While a recent wave of childhood RSV infections is showing signs of receding in Georgia, cases of the flu are rising dramatically and filling up hospitals in levels not seen in a decade, according to the Centers for Disease Control and Prevention.
In the Southeast, a particularly nasty flu strain that is often associated with severe illness and hospitalization is currently the dominant strain, according to the CDC. It’s a subtype of the influenza A virus — known by the scientific name of H3N2 — and can be especially hard on children and older adults.
Very sick children have been swamping pediatric hospitals in Georgia and across the country.
In Georgia, 83% of pediatric ICU beds are occupied, according to the most recent federal data. That’s a sharp rise from April when it was just under 60%.
“Currently, the United States is experiencing a resurgence in the circulation of non-COVID-19 respiratory viruses,” Dr. José R. Romero, Director of the CDC’s National Center for Immunization and Respiratory Diseases told reporters during a media telebriefing Friday. He pointed to elevated levels of flu; RSV, an upper respiratory illness common among children under age 5; and rhinoviruses, which are the most common cause of colds.
“However, it’s important to note that COVID-19 is not gone.”
The vast majority of children hospitalized in the intensive care unit at Children’s Healthcare of Atlanta are for respiratory viruses according to a spokesperson. Flu-related hospitalizations are the driving force behind the current onslaught.
RSV, which had surged in infants and young children in August, September, and October, has been slowing down in recent weeks. The number of children hospitalized for COVID-19 at Children’s is a distant third.
Dr. Andi Shane, division chief for pediatric infectious disease at Children’s Healthcare of Atlanta and Emory University said most of the children hospitalized at Children’s for the flu have not been vaccinated. The CDC recommends everyone 6 months and older get a flu shot every year by the end of October, though the agency stresses getting the vaccine later is better than not getting at all. A flu vaccine can prevent infection, and among those who still become sick with flu, vaccination can reduce the severity of the illness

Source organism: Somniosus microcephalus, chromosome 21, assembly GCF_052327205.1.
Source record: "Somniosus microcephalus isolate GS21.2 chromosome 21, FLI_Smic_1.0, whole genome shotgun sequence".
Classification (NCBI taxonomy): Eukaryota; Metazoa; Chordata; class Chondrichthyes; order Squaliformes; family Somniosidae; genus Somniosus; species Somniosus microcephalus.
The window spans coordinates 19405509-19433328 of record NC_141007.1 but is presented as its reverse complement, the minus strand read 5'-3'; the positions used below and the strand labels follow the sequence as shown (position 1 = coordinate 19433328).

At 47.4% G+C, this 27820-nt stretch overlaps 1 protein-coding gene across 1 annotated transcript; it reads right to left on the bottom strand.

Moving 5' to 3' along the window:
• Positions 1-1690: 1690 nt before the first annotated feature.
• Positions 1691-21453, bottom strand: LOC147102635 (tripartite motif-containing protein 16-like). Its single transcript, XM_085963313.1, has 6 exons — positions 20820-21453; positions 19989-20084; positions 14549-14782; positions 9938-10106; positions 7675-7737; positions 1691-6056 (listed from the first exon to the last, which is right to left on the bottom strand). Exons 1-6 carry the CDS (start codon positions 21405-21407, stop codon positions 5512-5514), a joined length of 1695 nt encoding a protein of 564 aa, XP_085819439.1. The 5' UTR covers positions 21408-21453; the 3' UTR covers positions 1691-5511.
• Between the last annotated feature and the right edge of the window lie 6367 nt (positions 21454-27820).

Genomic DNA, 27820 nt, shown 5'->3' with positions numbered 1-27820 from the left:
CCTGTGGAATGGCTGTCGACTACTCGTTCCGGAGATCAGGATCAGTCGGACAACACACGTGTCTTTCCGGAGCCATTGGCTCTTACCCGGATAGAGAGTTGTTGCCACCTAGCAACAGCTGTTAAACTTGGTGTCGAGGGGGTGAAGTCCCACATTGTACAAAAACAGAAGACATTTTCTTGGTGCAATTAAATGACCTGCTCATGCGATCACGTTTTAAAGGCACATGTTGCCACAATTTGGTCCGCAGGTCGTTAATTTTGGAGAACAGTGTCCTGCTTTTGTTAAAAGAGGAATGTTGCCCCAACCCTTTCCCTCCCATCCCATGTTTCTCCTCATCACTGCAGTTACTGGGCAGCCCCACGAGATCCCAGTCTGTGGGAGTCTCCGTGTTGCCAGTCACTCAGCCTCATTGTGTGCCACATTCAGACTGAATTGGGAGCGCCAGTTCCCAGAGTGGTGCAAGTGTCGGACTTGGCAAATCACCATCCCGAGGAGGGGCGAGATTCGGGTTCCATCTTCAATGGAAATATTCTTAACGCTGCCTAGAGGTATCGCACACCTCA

CDC data shows flu vaccine coverage among all children this year is at 24.8%, comparable to the vaccine rates at the same time last year of 25.2%.
Last month, Children’s Healthcare of Atlanta said they were seeing an “unprecedented” number of sick children, forcing them to expand their emergency room with a tent erected in a parking lot. The hospital is also urging non-pediatric emergency rooms to care for some children, especially older teens, instead of moving them to Children’s, according to a spokesperson.
A hospital spokesperson declined to provide specific numbers but said the surge is two to three times their normal volume of patients.
On Friday afternoon, according to the hospital system’s website, emergency room wait times were more than three hours at all Children’s Healthcare of Atlanta Hospitals.
During the COVID-19 pandemic, as people stayed home and wore masks, cases of flu and RSV fell to historically low levels. Many people, especially young children, didn’t develop immunity because they weren’t exposed to viruses. Now, amid the loosening of COVID precautions, these illnesses are making a roaring comeback.
There’s no vaccine for RSV and by the age of 2, nearly all children have had the virus. Symptoms often look like a common cold and can include a runny nose, congestion, and fever. But in some cases, RSV can turn dangerous, especially among infants, leading to breathing trouble and complications such as pneumonia.
Meanwhile, the flu, which got off to an unusually early and drastic start this fall, continues to intensify.
Georgia is one of nine states in the country, along with Washington, D.C., with “very high” flu activity, according to the latest CDC flu activity map.
The Georgia Department of Public Health reports an estimated 6% of patient visits to doctors were for flu or flu-like illnesses during the week ending Oct. 22, according to the most recent week for which numbers are available. That’s up from 5.9% from the previous week. There were 105 people in metro Atlanta hospitalized with influenza during the week ending Oct. 22, and so far this season two adults have died as a result of the flu in Georgia, according to DPH.
AJC data journalist Stephanie Lamm contributed to this article.
Flu by the numbers in Georgia
6% - estimated percentage of patient visits to doctors for flu or flu-like illnesses.
105 – number of people hospitalized for influenza in metro Atlanta
2 – number of people who have died in the state from the flu so far this season
Source: Georgia Department of Public Health and based on the most recent available surveillance for the week ending Oct. 22.
About the Author